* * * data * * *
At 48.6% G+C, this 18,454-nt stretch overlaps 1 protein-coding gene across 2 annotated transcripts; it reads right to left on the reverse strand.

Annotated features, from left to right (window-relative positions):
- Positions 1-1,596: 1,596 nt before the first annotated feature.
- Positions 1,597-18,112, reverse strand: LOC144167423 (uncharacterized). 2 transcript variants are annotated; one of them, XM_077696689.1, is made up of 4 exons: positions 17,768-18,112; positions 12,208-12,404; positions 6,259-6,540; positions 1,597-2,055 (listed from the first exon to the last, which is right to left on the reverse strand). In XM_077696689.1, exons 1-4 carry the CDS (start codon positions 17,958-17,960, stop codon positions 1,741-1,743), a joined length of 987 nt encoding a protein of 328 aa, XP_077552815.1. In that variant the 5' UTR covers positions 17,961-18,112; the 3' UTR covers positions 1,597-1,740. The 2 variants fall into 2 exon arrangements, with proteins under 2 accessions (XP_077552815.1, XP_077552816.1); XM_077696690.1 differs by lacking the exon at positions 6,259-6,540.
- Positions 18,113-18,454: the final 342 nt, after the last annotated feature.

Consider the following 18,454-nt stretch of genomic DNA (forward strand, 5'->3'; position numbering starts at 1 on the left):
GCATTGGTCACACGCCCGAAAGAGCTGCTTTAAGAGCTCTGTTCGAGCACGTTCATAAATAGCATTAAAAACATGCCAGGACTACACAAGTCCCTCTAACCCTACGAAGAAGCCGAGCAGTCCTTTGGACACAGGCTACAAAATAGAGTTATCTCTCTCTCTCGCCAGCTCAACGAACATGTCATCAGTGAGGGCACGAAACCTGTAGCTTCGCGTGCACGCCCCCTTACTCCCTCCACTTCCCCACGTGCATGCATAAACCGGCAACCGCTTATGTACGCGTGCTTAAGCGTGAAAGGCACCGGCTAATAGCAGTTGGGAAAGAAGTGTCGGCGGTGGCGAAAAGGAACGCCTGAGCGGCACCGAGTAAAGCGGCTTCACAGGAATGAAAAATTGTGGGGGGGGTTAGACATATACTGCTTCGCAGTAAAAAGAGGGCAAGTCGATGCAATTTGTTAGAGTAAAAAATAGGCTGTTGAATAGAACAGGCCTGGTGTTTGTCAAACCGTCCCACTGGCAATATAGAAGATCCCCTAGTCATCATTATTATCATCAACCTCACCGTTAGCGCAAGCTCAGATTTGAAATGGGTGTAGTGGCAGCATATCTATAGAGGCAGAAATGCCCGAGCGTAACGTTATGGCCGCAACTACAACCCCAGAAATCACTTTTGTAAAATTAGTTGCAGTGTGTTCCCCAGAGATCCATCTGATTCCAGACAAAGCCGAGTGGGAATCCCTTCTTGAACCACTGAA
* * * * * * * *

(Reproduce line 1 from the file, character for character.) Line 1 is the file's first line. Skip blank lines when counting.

At 48.6% G+C, this 18,454-nt stretch overlaps 1 protein-coding gene across 2 annotated transcripts; it reads right to left on the reverse strand.